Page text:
In the Central Himalayan region of Garhwal, the gods (devtas) enjoy dancing. Musicians - whether ritual specialists or musical specialists - are therefore an indispensable part of most entertainment and religious events. In shamanistic ceremonies, their incantations, songs and drumming 'make' the gods possess their mediums. In other contexts, such as dramatic theatrical renditions of stories of specific deities, actors 'dance' the role of their character having become possessed by the spirit of their character. Through the powerful sounds of their drumming, musicians cause the gods to dance. Music, and more particularly musical sound, is perceived in Garhwal as a powerful force. Andrew Alter examines music and musical practice in Garhwal from an analytical perspective that explores the nexus between musical sounds and performance events. He provides insight into performance practice, vocal techniques, notions of repertoire classification, instruments, ensembles, performance venues, and dance practice. However, music is not viewed simply as a system of organized sounds such as drum strokes, pitch iterations or repertoire items. Rather, in Garhwal, the music is viewed as a system of knowledge and as a system of beliefs in which meaning and spirituality become articulated through potent sound iterations. Alter makes a significant contribution to the discipline of ethnomusicology through a detailed documentation of musical practice in the context of ritual events. The book offers a traditionally thorough historical-ethnographic study of a region with the aim of integrating the local field-based case studies of musical practices within the broader Garhwali context. The work contains invaluable oral data, which has been carefully transliterated as well as translated. Alter blends a carefully detailed analysis of drumming in conjunction with the complex ritual and social contexts of this sophisticated and semantically rich musical practice.
Table of Contents
Contents: Introduction: Part 1 Contextualising the Study: Sounding the drum: power and meaning in the context of performance: Dev Bhumi: land of the gods; Caste groups and instrumentalists; Performance genres and dance practice; Musical instruments in Garhwal; Dhol Sagar: the ocean of drumming. Part 2 Analysis and Description of Musical Events: Musical Power in the Context of Performance: Drumming associated with PaÃ±davalila; Music in the context of wedding celebrations; The Pawara of Kirthipal and Kunjepal; Conclusion;; Appendices; Glossary of selected Garhwali and Hindi terms; Bibliography; Discography of selected commercially released tapes; Index.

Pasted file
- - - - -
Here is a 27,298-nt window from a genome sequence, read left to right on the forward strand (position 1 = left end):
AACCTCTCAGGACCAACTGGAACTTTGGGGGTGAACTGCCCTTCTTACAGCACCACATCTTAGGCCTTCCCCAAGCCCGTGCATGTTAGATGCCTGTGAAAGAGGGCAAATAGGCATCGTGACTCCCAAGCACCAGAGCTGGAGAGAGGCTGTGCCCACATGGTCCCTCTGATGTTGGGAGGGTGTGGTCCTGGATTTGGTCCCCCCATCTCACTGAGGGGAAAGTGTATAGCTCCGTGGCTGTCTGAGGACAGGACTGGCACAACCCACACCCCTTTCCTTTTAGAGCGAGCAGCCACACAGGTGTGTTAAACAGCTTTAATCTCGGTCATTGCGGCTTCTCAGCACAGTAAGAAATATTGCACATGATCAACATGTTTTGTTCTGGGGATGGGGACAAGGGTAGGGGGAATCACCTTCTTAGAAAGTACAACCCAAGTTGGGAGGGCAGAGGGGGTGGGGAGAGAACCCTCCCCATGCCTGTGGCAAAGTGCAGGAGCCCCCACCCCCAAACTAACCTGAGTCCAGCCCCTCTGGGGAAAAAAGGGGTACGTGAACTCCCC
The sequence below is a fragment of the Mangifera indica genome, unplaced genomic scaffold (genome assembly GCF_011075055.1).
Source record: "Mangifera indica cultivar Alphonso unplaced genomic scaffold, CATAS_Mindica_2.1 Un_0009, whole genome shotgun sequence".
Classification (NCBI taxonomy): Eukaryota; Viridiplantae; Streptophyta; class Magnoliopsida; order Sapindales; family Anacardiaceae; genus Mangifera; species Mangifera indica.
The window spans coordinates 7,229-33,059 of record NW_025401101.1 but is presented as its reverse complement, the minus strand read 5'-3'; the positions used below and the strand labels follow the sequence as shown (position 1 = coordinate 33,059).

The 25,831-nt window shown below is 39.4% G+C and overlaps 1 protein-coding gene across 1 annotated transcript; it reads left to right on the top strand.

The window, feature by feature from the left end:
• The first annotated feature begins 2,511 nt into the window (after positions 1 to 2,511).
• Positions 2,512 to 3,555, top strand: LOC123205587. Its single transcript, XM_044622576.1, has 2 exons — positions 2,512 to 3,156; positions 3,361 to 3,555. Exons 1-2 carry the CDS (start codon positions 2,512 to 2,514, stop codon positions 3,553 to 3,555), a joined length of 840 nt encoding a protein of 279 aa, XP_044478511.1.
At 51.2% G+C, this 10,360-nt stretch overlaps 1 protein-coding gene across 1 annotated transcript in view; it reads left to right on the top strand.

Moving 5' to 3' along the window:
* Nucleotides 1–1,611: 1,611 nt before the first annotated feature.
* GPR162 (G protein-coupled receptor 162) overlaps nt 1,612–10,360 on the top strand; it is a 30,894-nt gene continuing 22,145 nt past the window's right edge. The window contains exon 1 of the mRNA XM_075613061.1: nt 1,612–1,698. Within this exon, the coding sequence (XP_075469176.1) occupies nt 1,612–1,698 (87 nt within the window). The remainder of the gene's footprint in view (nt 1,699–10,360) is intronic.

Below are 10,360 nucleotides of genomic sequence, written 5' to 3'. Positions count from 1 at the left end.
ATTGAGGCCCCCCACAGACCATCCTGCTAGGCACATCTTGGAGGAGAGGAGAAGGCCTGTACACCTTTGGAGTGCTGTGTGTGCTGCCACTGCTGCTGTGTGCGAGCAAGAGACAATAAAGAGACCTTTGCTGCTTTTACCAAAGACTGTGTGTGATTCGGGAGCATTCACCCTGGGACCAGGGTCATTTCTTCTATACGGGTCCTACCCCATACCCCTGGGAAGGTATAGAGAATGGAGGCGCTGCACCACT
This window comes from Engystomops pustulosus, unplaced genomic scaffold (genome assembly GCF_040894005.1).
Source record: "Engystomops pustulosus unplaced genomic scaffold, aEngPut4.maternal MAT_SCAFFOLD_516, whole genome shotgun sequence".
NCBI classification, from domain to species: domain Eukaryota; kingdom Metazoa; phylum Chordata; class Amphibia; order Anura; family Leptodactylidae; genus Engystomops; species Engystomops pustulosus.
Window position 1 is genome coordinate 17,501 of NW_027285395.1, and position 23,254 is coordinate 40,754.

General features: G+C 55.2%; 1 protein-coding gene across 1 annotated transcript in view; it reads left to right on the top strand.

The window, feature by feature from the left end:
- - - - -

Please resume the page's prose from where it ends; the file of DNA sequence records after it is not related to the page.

Andrew Alter is Senior Lecturer in Music at the University of New England, Australia.
’Andrew Alter’s fascinating book shows that music in Garhwal is more than just a system of organised sounds. Instead, it underpins a belief that Nada (’a pervading causal sound that animates the universe’) can be echoed on earth through the powerful practice of drumming. ... Alter provides closequarter detail on musical practice in both secular and sacred contexts and close scrutiny of the copious musical examples, while a 60-minute companion CD illustrates the text and his revealing analysis to telling effect.’ Songlines 'The book’s strength lies mainly in richly describing a fragment of an extensive drumming tradition... Alter’s work draws attention to the role of percussion not merely as accompaniment, but more importantly as the defining feature of musical events that are critical in religious and life-cycle rituals... In keeping with other books of the SOAS musicology series, this volume is handsomely produced - a hardcover book with a tastefully designed dust jacket, ample photographs and musical notations, a CD.' Asian Ethnology